The activation of phosphoinositide-specific phospholipase C by ethanol was compared in hepatocytes isolated from ethanol-fed rats and from pair-fed control animals. Ethanol (100-300 mM) caused a dose-dependent transient increase in cytosolic free Ca2+ levels in indo-1-loaded hepatocytes from both groups of animals. The rate of Ca2+ increase was similar in hepatocytes from control and ethanol-fed rats, but the decay of the Ca2+ increase was somewhat slower in the latter preparation. The ethanol-induced Ca2+ increase caused activation of glycogen phosphorylase, with 50% response at 50 mM-ethanol and a maximal response at 150-200 mM-ethanol, not significantly different in hepatocytes from control and ethanol-fed animals. Ins(1,4,5)P3 formation in response to ethanol (300 mM) or vasopressin (2 nM or 40 nM) was also similar in the two preparations. It is concluded that long-term ethanol feeding does not lead to an adaptive response with respect to the ethanol-induced phospholipase C activation in rat hepatocytes. The ability of ethanol in vitro to decrease membrane molecular order in liver plasma membranes from ethanol-fed and control rats was measured by e.s.r. Membranes from ethanol-fed animals had a significantly lower baseline order parameter compared with control preparations (0.313 and 0.327 respectively), indicative of decreased membrane molecular order. Addition of 100 mM-ethanol significantly decreased the order parameter in control preparations by 2.1%, but had no effect on the order parameter of plasma membranes from ethanol-fed rats, indicating that the plasma membranes had developed tolerance to ethanol, similar to other membranes in the liver. Thus the membrane structural changes associated with this membrane tolerance do not modify the ethanol-induced activation of phospholipase C. The transient activation of phospholipase C by ethanol in hepatocytes may play a role in maintaining an adaptive phenotype in rat liver.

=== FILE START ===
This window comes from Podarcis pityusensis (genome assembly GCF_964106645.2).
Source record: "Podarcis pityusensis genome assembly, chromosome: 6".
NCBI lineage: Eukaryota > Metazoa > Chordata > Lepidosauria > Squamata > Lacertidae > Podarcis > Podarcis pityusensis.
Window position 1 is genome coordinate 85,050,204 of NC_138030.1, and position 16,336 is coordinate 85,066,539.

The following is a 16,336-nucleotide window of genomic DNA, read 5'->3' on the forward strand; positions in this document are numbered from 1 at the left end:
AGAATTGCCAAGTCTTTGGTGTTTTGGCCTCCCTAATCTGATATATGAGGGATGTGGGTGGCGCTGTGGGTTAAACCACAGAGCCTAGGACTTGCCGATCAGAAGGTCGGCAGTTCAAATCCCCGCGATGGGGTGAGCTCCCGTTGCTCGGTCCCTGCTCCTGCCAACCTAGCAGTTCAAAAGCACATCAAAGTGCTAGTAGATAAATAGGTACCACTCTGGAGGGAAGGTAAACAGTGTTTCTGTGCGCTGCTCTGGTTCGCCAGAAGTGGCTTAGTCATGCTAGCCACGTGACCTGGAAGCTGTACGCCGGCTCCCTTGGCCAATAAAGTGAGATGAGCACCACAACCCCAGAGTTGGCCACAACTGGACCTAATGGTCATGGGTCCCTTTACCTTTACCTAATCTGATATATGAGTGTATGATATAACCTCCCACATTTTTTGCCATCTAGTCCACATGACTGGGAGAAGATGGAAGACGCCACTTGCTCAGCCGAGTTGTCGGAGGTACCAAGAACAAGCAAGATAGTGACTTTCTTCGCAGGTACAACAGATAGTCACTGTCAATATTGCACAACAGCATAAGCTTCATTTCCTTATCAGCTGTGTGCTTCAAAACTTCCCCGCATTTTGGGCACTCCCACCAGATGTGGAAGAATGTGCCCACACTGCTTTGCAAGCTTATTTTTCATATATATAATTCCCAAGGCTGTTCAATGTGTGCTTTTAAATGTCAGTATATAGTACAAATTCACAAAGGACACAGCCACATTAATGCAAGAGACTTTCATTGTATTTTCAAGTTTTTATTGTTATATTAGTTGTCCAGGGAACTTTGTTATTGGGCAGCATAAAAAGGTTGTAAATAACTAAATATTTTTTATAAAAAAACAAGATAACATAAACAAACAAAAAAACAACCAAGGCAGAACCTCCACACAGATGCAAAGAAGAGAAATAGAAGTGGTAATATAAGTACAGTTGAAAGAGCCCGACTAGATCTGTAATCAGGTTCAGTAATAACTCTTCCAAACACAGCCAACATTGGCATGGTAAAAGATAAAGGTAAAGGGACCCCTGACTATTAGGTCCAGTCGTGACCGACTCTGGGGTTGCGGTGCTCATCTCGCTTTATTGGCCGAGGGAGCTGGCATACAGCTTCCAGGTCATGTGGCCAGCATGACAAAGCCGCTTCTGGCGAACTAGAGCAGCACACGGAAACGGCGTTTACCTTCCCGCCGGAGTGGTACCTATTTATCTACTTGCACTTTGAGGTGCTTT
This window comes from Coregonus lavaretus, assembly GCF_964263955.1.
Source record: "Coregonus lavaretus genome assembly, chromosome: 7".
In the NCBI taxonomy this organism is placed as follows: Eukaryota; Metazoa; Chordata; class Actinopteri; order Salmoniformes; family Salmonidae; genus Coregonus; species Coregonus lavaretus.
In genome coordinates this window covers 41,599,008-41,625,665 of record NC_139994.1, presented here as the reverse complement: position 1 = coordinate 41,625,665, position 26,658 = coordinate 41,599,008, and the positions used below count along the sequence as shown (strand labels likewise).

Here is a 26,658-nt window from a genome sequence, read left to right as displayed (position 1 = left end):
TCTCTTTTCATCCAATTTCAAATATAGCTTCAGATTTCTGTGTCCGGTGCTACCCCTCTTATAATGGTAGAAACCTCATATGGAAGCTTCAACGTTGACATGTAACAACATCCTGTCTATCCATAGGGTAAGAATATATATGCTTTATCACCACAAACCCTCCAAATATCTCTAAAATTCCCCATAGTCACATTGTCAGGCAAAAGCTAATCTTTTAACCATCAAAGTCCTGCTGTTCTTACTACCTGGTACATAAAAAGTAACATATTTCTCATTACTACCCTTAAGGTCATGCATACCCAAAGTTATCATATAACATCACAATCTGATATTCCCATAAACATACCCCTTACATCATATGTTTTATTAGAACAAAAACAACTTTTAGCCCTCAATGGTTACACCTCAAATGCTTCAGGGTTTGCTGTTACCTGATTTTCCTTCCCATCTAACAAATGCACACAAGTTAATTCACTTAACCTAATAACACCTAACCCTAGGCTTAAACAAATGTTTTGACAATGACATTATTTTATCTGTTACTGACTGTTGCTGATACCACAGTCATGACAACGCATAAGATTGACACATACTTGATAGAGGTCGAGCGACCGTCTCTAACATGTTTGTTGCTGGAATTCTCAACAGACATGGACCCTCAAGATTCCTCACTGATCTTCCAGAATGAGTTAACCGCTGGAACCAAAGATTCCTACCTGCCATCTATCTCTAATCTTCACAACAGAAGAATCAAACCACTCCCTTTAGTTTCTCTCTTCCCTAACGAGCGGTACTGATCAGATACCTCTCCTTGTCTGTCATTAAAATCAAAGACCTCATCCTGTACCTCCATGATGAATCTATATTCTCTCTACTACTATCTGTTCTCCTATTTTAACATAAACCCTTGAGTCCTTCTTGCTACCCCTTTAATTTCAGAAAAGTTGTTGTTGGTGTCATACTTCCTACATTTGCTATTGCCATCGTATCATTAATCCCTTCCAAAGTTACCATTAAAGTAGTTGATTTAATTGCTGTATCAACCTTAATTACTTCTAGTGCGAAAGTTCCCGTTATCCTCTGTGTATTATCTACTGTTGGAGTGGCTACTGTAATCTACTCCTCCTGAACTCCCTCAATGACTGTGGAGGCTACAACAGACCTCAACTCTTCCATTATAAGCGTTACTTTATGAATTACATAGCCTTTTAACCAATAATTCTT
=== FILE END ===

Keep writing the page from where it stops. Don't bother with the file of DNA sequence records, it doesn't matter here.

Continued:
All Science Journal Classification (ASJC) codes
- Molecular Biology
- Cell Biology